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Surgery. 2012 Oct;152(4):584-92; discussion 592-4. doi: 10.1016/j.surg.2012.07.014. Epub 2012 Aug 31.

Dysphagia postfundoplication: more commonly hiatal outflow resistance than poor esophageal body motility.

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Division of Thoracic and Foregut Surgery, Department of Surgery, University of Rochester School of Medicine and Dentistry, Rochester, NY 14642, USA.



Historically, risk assessment for postfundoplication dysphagia has been focused on esophageal body motility, which has proven to be an unreliable prediction tool. Our aim was to determine factors responsible for persistent postoperative dysphagia.


Fourteen postfundoplication patients with primary dysphagia were selected for focused study. Twenty-five asymptomatic post-Nissen patients and 17 unoperated subjects served as controls. Pre- and postoperative clinical and high-resolution manometry parameters were compared.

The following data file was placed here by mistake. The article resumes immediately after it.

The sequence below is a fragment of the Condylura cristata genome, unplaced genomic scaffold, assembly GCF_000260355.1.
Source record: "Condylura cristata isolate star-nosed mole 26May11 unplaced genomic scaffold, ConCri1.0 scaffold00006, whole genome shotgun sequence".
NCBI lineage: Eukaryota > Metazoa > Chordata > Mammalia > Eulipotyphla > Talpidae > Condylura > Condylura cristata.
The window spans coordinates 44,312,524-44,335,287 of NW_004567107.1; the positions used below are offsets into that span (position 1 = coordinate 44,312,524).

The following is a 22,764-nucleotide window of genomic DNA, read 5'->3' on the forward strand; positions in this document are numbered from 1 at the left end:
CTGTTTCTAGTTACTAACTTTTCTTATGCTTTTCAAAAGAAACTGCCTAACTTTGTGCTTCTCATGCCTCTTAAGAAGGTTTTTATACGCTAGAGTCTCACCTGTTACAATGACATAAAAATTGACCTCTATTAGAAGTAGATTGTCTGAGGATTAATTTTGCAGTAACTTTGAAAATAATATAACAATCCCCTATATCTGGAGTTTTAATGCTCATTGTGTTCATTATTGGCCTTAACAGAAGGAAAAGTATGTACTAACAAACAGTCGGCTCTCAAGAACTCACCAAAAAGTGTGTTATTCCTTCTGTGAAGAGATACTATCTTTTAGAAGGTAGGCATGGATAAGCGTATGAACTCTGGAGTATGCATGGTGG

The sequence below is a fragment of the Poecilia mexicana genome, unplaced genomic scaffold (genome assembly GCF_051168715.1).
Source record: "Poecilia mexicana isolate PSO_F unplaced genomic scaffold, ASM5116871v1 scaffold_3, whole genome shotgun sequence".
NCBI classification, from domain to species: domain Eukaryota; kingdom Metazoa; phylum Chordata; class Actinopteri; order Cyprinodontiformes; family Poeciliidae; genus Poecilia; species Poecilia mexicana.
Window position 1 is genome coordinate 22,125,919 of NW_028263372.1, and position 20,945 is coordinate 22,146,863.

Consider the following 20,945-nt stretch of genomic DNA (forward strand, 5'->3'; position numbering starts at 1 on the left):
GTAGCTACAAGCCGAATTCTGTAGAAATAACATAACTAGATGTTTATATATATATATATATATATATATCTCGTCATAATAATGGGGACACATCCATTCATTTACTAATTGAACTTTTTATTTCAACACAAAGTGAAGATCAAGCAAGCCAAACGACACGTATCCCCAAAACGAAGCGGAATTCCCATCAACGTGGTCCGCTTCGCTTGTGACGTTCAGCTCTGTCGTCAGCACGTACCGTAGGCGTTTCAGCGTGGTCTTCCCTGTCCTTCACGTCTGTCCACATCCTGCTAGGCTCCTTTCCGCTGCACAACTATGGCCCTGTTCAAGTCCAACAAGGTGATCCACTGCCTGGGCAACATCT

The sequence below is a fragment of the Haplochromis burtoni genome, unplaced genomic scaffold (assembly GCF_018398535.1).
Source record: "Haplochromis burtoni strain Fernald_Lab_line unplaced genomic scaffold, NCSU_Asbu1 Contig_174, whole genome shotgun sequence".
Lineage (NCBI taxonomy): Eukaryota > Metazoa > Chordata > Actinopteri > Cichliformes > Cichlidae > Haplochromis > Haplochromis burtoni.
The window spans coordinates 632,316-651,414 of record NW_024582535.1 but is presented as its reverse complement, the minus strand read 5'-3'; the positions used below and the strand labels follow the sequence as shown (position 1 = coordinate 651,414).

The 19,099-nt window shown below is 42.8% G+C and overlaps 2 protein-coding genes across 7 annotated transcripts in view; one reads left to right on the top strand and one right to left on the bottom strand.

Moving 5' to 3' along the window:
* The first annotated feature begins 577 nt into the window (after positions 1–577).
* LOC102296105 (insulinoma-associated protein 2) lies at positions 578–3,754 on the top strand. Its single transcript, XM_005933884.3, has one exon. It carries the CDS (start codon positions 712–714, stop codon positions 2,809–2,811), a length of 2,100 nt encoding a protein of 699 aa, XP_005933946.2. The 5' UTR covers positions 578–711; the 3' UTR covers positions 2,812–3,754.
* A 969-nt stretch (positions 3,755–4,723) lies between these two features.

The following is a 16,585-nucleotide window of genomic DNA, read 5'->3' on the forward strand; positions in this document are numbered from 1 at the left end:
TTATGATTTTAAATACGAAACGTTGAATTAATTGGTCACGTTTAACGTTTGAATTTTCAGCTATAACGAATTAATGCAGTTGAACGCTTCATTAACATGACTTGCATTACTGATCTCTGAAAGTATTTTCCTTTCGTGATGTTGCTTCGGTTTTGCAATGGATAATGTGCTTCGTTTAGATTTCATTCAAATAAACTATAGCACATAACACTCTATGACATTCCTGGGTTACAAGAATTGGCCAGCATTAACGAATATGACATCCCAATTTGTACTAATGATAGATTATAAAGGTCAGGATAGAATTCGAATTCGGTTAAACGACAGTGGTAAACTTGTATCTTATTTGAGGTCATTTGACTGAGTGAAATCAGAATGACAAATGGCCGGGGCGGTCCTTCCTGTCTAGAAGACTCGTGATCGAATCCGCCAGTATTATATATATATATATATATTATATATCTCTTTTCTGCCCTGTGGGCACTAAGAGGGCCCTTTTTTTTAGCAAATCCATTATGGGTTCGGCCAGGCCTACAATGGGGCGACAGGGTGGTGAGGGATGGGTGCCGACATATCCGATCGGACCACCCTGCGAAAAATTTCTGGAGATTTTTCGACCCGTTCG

Thirteen of the 14 symptomatic patients (92.9%) had normal postoperative esophageal body function, determined manometrically. In contrast, 13 of 14 (92.9%) had evidence of esophageal outflow obstruction, 9 of 14 (64.3%) manometrically, and 4 of 14 (28.6%) on endoscopy/esophagram. Median gastroesophageal junction integrated relaxation pressure was significantly greater (16.2 mm Hg) in symptomatic than in asymptomatic post-Nissen patients (11.1 mm Hg, P = .05) or unoperated subjects (10.6 mm Hg, P = .02). Sixty-four percent (9/14) of symptomatic patients had an increased mean relaxation pressure. Dysphagia was present in 9 of 14 (64.3%) preoperatively, and elevated postoperative relaxation pressure was independently associated with dysphagia.


These data suggest that postoperative alterations in hiatal functional anatomy are the primary factors responsible for post-Nissen dysphagia. Impaired relaxation of the neo-high pressure zone, recognizable as an abnormal relaxation pressure, best discriminates patients with dysphagia from those without symptoms postfundoplication.

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